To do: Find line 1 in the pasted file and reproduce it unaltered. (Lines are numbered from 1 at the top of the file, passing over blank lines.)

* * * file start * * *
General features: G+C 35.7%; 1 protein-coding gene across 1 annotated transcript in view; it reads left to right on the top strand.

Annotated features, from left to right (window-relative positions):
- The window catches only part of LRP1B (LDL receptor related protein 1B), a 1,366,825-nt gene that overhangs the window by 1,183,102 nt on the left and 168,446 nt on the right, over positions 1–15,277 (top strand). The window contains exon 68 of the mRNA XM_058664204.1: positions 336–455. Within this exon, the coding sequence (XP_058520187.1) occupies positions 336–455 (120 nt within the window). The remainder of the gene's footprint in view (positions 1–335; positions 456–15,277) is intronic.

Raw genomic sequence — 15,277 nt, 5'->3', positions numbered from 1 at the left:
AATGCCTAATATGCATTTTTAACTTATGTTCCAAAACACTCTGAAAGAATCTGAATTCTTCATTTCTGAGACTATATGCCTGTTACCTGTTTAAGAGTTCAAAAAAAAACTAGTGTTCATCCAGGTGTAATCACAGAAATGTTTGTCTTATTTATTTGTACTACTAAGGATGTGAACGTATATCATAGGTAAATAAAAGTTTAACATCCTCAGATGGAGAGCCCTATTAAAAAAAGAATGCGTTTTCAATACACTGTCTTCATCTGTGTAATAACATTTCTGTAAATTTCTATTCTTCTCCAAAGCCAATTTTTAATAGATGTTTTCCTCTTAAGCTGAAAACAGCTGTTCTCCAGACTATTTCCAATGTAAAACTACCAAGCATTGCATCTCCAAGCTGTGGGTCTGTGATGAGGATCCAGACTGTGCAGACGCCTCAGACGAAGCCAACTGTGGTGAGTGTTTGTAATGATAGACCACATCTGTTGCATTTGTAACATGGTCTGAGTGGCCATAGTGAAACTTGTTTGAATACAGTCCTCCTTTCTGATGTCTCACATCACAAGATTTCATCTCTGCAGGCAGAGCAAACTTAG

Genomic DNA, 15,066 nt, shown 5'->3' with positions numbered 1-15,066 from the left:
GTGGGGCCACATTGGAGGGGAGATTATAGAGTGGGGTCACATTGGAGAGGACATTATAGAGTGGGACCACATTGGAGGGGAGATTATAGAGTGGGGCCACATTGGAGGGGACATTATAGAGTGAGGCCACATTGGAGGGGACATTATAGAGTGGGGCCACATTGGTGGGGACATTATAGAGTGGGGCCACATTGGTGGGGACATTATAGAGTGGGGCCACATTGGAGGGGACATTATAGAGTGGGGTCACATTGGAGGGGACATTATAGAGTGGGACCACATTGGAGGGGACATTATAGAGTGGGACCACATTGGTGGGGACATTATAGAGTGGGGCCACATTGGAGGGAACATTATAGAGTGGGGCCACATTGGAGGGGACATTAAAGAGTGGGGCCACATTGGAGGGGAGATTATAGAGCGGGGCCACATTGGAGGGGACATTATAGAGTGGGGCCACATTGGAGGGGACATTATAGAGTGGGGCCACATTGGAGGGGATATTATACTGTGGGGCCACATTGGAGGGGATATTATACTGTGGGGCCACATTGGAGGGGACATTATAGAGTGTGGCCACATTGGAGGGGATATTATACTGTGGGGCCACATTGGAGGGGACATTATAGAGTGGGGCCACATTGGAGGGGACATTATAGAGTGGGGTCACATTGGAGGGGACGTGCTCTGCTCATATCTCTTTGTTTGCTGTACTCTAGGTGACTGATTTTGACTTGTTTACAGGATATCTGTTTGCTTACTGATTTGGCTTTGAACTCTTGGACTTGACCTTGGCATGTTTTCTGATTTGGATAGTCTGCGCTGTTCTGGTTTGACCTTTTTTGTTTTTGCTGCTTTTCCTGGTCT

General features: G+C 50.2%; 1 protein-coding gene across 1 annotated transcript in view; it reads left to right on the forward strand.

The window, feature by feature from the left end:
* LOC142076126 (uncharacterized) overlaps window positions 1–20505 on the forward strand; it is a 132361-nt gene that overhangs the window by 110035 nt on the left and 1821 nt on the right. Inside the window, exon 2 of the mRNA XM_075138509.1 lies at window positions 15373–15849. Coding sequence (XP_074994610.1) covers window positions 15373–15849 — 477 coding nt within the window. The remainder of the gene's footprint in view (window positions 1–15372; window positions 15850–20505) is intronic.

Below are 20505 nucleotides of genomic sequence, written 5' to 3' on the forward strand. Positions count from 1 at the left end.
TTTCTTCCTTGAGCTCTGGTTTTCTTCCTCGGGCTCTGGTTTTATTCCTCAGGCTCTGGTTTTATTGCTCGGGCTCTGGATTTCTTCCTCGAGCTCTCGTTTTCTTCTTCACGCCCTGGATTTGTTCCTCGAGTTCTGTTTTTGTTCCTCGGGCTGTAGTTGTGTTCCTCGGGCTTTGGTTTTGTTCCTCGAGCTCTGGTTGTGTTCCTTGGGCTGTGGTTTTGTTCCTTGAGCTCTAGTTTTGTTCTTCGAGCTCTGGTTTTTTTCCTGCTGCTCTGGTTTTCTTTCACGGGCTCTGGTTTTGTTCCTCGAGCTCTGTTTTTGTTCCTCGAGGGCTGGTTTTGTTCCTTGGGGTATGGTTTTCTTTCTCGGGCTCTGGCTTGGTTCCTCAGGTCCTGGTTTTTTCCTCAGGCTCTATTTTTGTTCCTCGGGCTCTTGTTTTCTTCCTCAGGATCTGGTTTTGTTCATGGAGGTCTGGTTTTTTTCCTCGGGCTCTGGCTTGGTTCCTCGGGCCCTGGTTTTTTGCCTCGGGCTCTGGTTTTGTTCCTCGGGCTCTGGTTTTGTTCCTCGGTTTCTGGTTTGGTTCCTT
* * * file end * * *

General features: G+C 35.7%; 1 protein-coding gene across 1 annotated transcript in view; it reads left to right on the top strand.